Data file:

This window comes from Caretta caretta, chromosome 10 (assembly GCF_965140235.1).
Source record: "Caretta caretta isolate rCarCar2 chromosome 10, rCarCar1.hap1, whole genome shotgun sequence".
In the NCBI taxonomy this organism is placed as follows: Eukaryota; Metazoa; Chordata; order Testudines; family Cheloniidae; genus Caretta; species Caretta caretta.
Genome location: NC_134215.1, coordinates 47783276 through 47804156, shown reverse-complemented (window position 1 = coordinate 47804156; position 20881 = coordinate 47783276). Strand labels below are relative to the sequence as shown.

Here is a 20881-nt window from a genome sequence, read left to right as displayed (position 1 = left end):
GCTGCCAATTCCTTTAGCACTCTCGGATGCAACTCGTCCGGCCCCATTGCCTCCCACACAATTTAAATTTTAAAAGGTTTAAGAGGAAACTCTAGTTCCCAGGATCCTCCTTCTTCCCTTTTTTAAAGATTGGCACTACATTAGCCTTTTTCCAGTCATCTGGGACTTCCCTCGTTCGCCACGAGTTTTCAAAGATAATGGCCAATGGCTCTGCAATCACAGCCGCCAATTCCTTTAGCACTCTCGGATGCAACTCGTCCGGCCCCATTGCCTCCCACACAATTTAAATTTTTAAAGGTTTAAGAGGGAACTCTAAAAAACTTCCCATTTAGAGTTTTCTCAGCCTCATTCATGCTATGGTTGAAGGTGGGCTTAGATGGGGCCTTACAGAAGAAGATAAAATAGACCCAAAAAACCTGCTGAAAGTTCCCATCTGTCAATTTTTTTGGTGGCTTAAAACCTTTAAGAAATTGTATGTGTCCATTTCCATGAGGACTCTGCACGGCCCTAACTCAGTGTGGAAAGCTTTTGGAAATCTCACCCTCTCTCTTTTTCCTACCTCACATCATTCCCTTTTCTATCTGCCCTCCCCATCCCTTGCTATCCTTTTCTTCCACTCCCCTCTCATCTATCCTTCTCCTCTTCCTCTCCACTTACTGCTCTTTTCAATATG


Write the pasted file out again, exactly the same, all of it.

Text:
This window comes from Caretta caretta, chromosome 10 (assembly GCF_965140235.1).
Source record: "Caretta caretta isolate rCarCar2 chromosome 10, rCarCar1.hap1, whole genome shotgun sequence".
In the NCBI taxonomy this organism is placed as follows: Eukaryota; Metazoa; Chordata; order Testudines; family Cheloniidae; genus Caretta; species Caretta caretta.
Genome location: NC_134215.1, coordinates 47783276 through 47804156, shown reverse-complemented (window position 1 = coordinate 47804156; position 20881 = coordinate 47783276). Strand labels below are relative to the sequence as shown.

Here is a 20881-nt window from a genome sequence, read left to right as displayed (position 1 = left end):
GCTGCCAATTCCTTTAGCACTCTCGGATGCAACTCGTCCGGCCCCATTGCCTCCCACACAATTTAAATTTTAAAAGGTTTAAGAGGAAACTCTAGTTCCCAGGATCCTCCTTCTTCCCTTTTTTAAAGATTGGCACTACATTAGCCTTTTTCCAGTCATCTGGGACTTCCCTCGTTCGCCACGAGTTTTCAAAGATAATGGCCAATGGCTCTGCAATCACAGCCGCCAATTCCTTTAGCACTCTCGGATGCAACTCGTCCGGCCCCATTGCCTCCCACACAATTTAAATTTTTAAAGGTTTAAGAGGGAACTCTAAAAAACTTCCCATTTAGAGTTTTCTCAGCCTCATTCATGCTATGGTTGAAGGTGGGCTTAGATGGGGCCTTACAGAAGAAGATAAAATAGACCCAAAAAACCTGCTGAAAGTTCCCATCTGTCAATTTTTTTGGTGGCTTAAAACCTTTAAGAAATTGTATGTGTCCATTTCCATGAGGACTCTGCACGGCCCTAACTCAGTGTGGAAAGCTTTTGGAAATCTCACCCTCTCTCTTTTTCCTACCTCACATCATTCCCTTTTCTATCTGCCCTCCCCATCCCTTGCTATCCTTTTCTTCCACTCCCCTCTCATCTATCCTTCTCCTCTTCCTCTCCACTTACTGCTCTTTTCAATATG